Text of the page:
Algorithms with Constructible Network Architecture

Set up connections

There are three ways to define relations between layers inside the algorithm. We can use predefined networks as a first argument

from neupy import algorithms, layers

network = layers.join(
    layers.Input(10),
    layers.Sigmoid(40),
    layers.Sigmoid(2),
)

bpnet = algorithms.GradientDescent(
    network,
    step=0.2,
    shuffle_data=True
)

Or we can set up a list of layers that define sequential relations between layers.

from neupy import algorithms, layers

bpnet = algorithms.GradientDescent(
    [
        layers.Input(10),
        layers.Sigmoid(40),
        layers.Sigmoid(2)
        layers.Softmax(2),
    ],
    step=0.2,
    shuffle_data=True
)

This is just a syntax simplification that allows avoiding layer.join function usage.

Small networks can be defined with a help of inline operator.

from neupy import algorithms
from neupy.layers import *

bpnet = algorithms.GradientDescent(
    Input(10) > Sigmoid(40) > Sigmoid(2),
    step=0.2,
    shuffle_data=True
)

And the last way to define connections is just to set up value equal to a list or a tuple of integers.

from neupy import algorithms
bpnet = algorithms.GradientDescent((2, 4, 1))

It’s obvious that during initialization we didn’t actually set up any layer types. By default NeuPy constructs from the tuple simple MLP network that contains dense layers with sigmoid activation function. This type of initialization typically suitable for tests or model benchmarks.

Train networks with multiple inputs

NeuPy allows to train networks with multiple inputs.

from neupy import algorithms, layers

gdnet = algorithms.GradientDescent(
    [
        [[
            # 3 categorical inputs
            layers.Input(3),
            layers.Embedding(n_unique_categories, 4),
            layers.Reshape(),
        ], [
            # 17 numerical inputs
            layers.Input(17),
        ]],
        layers.Concatenate(),
        layers.Relu(16),
        layers.Sigmoid(1)
    ],

    step=0.5,
    verbose=True,
    error='binary_crossentropy',
)

x_train_cat, x_train_num, y_train = load_train_data()
x_test_cat, x_test_num, y_test = load_test_data()

# Categorical variable should be the first, becuase
# categorical input layer was defined first in the network
network.train([x_train_cat, x_train_num], y_train,
              [x_test_cat, x_test_num], y_test,
              epochs=180)
y_predicted = network.predict([x_test_cat, x_test_num])

Algorithms

NeuPy supports lots of different training algorithms based on the backpropagation. You can check Cheat sheet if you want to learn more about them.

Before using these algorithms you must understand that not all of them are suitable for all problems. Some of the methods like Levenberg-Marquardt or Conjugate Gradient work better for small networks and they would be extremely slow for networks with millions of parameters. In addition, it’s important to note that not all algorithms are possible to train with mini-batches. Algorithms like Conjugate Gradient are not able to train properly with mini-batch.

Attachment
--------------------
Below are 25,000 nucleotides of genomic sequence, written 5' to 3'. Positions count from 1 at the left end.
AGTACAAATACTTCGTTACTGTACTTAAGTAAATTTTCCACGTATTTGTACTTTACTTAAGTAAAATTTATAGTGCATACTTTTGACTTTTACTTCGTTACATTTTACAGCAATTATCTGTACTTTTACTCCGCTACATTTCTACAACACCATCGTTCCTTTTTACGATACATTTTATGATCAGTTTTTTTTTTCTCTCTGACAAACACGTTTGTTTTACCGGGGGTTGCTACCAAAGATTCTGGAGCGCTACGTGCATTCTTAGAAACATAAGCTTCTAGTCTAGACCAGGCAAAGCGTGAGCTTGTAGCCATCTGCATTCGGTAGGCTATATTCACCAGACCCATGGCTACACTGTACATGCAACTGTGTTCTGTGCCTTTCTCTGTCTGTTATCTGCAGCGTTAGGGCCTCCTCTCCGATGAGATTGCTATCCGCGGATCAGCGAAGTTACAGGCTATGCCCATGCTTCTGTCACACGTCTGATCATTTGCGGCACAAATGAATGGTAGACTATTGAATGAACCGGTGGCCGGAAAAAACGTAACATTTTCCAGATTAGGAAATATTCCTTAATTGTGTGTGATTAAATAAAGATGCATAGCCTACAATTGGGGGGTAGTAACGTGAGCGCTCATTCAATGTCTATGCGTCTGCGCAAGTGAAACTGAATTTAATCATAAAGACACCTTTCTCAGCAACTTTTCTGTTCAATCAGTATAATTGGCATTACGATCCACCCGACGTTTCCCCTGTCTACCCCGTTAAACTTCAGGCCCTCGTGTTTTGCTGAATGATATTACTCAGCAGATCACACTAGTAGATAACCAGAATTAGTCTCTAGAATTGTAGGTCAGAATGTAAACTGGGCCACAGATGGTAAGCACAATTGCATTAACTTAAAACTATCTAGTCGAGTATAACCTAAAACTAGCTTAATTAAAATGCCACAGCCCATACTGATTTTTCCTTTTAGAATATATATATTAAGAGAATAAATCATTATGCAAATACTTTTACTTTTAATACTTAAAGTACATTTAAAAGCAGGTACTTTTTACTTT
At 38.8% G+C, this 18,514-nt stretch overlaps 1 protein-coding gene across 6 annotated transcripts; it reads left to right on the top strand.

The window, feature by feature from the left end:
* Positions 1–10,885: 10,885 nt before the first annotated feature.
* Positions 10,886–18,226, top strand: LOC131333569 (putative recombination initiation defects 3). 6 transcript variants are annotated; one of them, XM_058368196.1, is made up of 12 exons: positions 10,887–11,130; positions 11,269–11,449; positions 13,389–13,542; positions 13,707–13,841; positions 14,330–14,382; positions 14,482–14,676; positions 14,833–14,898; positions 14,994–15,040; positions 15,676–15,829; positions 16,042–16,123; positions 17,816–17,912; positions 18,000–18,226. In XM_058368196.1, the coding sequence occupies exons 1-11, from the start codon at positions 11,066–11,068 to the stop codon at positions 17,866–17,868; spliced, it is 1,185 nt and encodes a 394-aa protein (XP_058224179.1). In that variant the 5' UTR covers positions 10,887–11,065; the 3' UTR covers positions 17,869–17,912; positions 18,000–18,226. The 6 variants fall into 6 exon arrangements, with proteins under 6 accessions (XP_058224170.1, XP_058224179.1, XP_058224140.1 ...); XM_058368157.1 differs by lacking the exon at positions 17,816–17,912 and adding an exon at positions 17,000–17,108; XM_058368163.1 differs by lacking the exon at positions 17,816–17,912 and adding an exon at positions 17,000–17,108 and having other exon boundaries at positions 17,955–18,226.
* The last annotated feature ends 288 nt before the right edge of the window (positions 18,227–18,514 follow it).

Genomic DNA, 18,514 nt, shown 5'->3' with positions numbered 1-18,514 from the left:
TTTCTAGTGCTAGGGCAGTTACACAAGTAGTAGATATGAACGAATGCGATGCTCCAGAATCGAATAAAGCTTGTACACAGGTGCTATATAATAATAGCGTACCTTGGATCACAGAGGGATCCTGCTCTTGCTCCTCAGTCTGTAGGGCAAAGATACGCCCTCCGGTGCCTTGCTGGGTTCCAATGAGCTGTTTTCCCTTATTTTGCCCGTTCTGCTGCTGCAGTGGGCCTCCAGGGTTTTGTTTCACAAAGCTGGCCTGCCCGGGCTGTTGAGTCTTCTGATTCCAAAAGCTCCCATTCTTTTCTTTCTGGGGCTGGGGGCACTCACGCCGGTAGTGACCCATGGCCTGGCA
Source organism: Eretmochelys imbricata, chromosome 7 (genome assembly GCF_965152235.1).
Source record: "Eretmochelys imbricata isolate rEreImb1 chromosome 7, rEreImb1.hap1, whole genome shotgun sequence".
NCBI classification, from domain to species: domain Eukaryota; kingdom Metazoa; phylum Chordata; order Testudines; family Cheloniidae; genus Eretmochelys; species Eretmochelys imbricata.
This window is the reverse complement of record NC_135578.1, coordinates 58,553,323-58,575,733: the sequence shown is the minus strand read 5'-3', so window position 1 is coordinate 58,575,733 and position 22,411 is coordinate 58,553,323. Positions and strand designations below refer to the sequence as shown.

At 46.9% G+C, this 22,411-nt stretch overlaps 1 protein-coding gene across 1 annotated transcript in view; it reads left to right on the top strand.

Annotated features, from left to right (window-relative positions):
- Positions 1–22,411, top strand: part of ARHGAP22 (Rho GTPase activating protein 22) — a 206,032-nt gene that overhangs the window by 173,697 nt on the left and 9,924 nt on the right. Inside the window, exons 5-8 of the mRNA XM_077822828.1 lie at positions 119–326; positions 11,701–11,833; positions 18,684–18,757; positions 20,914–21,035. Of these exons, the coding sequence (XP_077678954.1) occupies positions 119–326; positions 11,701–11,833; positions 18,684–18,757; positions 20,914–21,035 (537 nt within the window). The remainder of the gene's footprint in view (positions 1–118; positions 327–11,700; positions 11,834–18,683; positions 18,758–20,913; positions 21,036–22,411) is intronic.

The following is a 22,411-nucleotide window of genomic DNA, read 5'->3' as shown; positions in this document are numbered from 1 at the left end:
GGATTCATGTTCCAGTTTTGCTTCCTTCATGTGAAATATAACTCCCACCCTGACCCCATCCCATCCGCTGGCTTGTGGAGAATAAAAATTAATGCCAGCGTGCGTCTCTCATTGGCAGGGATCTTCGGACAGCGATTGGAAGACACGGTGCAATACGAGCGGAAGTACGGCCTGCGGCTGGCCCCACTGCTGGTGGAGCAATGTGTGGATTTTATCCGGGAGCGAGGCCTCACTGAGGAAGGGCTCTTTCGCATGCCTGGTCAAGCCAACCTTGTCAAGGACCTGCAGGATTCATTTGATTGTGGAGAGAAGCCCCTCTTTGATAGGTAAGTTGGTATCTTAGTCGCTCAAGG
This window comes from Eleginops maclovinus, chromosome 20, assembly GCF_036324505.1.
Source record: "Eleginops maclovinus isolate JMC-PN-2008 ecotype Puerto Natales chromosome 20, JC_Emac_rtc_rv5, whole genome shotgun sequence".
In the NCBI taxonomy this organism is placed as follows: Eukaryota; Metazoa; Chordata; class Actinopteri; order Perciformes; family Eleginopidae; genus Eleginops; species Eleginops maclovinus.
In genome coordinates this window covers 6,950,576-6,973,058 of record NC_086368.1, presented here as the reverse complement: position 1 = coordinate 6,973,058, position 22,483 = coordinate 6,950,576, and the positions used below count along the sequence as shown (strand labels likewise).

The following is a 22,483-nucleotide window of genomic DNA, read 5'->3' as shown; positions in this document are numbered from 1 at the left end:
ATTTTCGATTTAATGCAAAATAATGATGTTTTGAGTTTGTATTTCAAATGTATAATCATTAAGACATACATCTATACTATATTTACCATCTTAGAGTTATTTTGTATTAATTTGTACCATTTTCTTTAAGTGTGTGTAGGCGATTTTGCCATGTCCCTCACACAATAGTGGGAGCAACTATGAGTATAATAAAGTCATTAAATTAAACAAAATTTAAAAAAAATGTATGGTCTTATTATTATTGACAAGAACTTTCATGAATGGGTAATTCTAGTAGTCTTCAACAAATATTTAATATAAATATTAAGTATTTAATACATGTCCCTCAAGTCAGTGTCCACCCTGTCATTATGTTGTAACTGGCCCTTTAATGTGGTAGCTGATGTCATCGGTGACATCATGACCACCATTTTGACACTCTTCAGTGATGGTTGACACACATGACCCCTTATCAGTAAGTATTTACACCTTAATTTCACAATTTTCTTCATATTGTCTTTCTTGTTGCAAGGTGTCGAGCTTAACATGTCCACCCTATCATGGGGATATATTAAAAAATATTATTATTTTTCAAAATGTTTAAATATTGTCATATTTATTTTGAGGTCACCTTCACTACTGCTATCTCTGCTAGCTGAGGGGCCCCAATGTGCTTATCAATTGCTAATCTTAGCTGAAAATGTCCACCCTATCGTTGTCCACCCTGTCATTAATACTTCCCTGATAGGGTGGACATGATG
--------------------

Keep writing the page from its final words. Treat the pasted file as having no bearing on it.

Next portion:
Error functions

NeuPy has many different error functions.

from neupy import algorithms, layers

nnet = algorithms.MinibatchGradientDescent(
    [
        layers.Input(784),
        layers.Relu(500),
        layers.Relu(300),
        layers.Softmax(10),
    ],
    error='categorical_crossentropy',
)

Also, it’s possible to create custom error functions. Error function should have two mandatory arguments.

import theano.tensor as T
from neupy import algorithms, layers

def mean_absolute_error(expected, predicted):
    return T.abs_(expected - predicted).mean()

nnet = algorithms.MinibatchGradientDescent(
    [
        layers.Input(784),
        layers.Relu(500),
        layers.Relu(300),
        layers.Softmax(10),
    ],
    error=mean_absolute_error,
)

Error function should return a scalar because during the training output from the error function will be used as a variable with respect to which we are differentiating

Add-ons

Algorithms with constructible architectures allow to use additional update rules for parameter regularization and step update. For instance, we want to add Weight Decay regularization and we want to minimize step monotonically after each epoch.

from neupy import algorithms, layers

nnet = algorithms.MinibatchGradientDescent(
    [
        layers.Input(784),
        layers.Relu(500),
        layers.Relu(300),
        layers.Softmax(10),
    ],
    step=0.1,
    batch_size=16,

    addons=[algorithms.WeightDecay,
            algorithms.StepDecay]
)

Both WeightDecay and StepDecay algorithms have additional parameters. In case if we need to modify them we can add them to the training algorithm.

from neupy import algorithms, layers

nnet = algorithms.MinibatchGradientDescent(
    [
        layers.Input(784),
        layers.Relu(500),
        layers.Relu(300),
        layers.Softmax(10),
    ],

    # Parameters from MinibatchGradientDescent
    step=0.1,
    batch_size=16,

    # Parameters from StepDecay
    reduction_freq=50,

    # Parameters from WeightDecay
    decay_rate=0.05,

    addons=[algorithms.WeightDecay,
            algorithms.StepDecay]
)

NeuPy doesn’t allow to use multiple regularizations and step update add-ons for training algorithm.

>>> from neupy import algorithms, layers
>>>
>>> nnet = algorithms.MinibatchGradientDescent(
...     [
...         layers.Input(784),
...         layers.Relu(500),
...         layers.Relu(300),
...         layers.Softmax(10),
...     ],
...     addons=[
...         algorithms.WeightDecay,
...         algorithms.WeightElimination,
...     ]
... )
Traceback (most recent call last):

ValueError: There can be only one add-on class with type 'Regularization'